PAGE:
There is little evidence of a labor shortage, particularly for less-educated workers. There are now almost 31 million natives and immigrants with a high school degree or less who are unemployed or not in the labor force. (Persons not in the labor force are those between 18-65 who are neither working nor looking for work.)

    Even before the recession began, unemployment for less-educated natives was very high. In the third quarter of 2007 unemployment was 11.6 percent for natives without a high school diploma and 10.6 percent for those (18 to 29) with only a high school diploma.

    The states with the largest decline in immigrant employment are Colorado, Georgia, North Carolina, Arizona, Nevada, Minnesota, Massachusetts, New Jersey, Florida, Connecticut, Virginia, and California. Native-born job losses also have been significant in most of these states.

    A major reason for the more rapid increase in immigrant unemployment is that they tend to be employed in occupations hit hard by the recession. However, the larger increase in unemployment for educated immigrants is harder to explain.

    Methodology and Data: The statistics in this report come from the public-use files of the Current Population Survey (CPS), which is collected monthly by the Census Bureau for the Bureau of Labor Statistics (BLS). Immigrants are all persons who are not U.S. citizens at birth. In the CPS this includes naturalized citizens, legal permanent residents, temporary workers, and illegal aliens. About one-third of immigrant workers in the CPS are estimated to be in the country illegally. The CPS is the primary data source for the nation’s unemployment rate and other labor-force-related statistics. The figures in this analysis are all seasonally unadjusted. Unadjusted numbers are computationally straightforward and easy for other researchers to replicate. In this report we use the term “immigrant,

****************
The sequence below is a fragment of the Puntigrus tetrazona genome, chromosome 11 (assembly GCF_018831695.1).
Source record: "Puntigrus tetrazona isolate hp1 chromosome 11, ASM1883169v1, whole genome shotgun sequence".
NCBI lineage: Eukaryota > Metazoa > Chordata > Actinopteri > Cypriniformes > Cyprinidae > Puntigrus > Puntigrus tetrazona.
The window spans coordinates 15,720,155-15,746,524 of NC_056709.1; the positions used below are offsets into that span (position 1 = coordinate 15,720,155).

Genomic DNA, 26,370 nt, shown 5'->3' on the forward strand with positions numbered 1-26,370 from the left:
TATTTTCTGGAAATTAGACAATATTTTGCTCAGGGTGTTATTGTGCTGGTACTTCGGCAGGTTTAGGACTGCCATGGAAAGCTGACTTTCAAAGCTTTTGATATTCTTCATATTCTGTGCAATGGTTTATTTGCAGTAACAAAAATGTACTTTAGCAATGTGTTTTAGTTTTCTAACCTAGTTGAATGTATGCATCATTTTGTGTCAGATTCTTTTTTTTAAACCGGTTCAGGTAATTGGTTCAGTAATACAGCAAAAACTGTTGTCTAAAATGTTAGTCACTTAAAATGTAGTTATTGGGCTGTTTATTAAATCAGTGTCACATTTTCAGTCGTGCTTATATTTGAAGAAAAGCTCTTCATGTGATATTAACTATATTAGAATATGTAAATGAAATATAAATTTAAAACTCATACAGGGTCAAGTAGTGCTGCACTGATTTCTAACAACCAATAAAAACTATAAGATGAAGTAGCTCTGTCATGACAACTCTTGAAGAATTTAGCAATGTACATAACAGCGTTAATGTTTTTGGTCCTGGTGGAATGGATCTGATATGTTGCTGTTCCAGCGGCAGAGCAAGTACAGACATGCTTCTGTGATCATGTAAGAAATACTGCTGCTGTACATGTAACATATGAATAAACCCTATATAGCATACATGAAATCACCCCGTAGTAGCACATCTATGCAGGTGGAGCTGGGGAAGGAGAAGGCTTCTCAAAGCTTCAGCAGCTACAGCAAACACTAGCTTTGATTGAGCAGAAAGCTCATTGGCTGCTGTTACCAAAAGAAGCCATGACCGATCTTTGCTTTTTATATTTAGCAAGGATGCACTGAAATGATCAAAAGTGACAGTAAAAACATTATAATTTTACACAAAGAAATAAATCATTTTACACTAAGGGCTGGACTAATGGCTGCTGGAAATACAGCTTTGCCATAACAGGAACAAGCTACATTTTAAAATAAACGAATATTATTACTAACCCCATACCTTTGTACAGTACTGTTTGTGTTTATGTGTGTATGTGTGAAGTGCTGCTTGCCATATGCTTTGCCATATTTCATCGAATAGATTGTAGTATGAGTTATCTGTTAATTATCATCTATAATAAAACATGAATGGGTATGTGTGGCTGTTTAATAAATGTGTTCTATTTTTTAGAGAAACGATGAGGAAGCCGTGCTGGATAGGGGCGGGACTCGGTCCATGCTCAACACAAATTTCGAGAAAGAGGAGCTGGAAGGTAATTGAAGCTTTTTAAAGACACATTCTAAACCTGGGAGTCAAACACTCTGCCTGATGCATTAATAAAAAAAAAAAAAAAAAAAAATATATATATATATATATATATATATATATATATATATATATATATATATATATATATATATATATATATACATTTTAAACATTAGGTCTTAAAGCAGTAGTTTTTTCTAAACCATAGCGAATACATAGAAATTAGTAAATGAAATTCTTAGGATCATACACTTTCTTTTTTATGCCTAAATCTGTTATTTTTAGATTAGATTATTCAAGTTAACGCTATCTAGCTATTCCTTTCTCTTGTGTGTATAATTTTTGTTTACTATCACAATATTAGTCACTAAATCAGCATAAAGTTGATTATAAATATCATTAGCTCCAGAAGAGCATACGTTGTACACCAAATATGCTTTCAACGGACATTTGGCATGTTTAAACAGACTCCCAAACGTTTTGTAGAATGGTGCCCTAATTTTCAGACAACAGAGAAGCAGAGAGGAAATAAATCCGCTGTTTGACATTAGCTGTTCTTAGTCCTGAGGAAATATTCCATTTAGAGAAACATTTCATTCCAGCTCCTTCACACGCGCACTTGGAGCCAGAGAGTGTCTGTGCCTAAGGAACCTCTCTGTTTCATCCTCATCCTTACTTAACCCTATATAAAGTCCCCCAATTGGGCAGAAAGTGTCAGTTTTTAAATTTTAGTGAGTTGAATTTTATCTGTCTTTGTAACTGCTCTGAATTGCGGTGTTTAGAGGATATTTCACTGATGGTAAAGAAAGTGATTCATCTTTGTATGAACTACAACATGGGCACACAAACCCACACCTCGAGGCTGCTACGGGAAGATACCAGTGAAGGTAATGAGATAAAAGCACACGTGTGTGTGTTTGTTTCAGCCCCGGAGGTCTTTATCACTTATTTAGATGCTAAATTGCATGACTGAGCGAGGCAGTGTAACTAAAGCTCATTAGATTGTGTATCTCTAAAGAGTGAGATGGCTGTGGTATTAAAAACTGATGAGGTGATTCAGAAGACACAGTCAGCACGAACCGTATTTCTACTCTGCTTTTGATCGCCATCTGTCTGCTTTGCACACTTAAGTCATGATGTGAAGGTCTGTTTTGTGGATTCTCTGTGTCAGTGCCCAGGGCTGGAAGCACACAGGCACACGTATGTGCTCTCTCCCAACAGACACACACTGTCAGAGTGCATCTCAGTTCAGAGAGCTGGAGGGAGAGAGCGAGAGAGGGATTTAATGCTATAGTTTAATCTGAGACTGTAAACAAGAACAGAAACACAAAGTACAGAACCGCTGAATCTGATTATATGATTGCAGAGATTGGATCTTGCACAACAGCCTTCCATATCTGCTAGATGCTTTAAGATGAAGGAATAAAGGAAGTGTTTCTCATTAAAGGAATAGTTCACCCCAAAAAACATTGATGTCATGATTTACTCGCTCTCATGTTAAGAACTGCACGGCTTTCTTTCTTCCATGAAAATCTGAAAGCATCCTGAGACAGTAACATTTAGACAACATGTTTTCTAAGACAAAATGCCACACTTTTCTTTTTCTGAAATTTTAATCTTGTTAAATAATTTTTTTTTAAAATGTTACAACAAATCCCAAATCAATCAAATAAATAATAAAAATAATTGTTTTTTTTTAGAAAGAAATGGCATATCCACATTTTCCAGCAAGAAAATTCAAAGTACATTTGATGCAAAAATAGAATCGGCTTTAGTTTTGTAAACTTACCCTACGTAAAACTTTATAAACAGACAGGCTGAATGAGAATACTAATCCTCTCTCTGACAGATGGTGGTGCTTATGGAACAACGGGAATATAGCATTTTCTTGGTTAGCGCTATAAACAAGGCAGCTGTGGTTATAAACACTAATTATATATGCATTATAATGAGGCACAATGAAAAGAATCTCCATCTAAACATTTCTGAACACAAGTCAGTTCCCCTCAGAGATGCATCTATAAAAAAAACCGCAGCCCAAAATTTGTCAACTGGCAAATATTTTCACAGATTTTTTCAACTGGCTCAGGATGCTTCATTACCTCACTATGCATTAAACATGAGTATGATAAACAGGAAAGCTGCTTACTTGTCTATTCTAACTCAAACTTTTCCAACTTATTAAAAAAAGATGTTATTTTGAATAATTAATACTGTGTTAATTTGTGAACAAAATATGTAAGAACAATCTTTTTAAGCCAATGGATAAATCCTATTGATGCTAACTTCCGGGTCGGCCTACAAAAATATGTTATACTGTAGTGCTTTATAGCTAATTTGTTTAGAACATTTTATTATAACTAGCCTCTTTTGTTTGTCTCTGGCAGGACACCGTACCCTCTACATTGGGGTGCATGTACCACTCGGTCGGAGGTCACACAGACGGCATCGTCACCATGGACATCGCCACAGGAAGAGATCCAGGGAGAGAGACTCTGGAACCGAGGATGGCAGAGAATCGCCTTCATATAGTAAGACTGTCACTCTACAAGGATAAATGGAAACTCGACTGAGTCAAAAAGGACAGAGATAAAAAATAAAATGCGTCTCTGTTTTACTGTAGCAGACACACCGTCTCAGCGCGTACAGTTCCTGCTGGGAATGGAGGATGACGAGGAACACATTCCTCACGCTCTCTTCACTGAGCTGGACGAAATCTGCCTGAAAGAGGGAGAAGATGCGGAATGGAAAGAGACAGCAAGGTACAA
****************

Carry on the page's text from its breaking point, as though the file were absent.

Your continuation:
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  2. #2
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    Illegal aliens, young Americans vie for same jobs

    Chad Groening - OneNewsNow - 5/6/2009 5:30:00 AM

    A recently released study by an immigration think tank has found that the types of American workers who are in the most competition with illegal immigrants in the job market have extraordinarily high unemployment rates during this recession.

    As recently reported on OneNewsNow, the Center for Immigration Studies recently released the report titled "Trends in Immigrant and Native Employment," which found that immigrant unemployment -- both legal and illegal -- was higher in the first quarter of 2009 than at any time since 1994.

    Dr. Steven Camarota, co-author of the study, says the unemployment rate for 16- and 17-year-old native-born Americans for the same period was 22 percent, the rate for native-born high school dropouts nearly 20 percent, and even the rate for 18- to 29-year-old native-born high school graduates was a staggering 18 percent.

    "These are the populations most in competition with illegal aliens, and they are doing disastrously in the U.S. labor market," he notes. "It would seem like an ideal time then to enforce the law and encourage illegal immigrants to go home -- but we're not doing that."

    Even before the recession began, Camarota points out unemployment for young and less-educated natives was very high: a little over 11.5 percent for those without a high school diploma, and just under 11 percent for 18- to 29-year-old high school graduates, illustrating what he calls little evidence of a labor shortage, particularly for less-educated workers.

    http://www.onenewsnow.com/Culture/Defau ... ?id=516996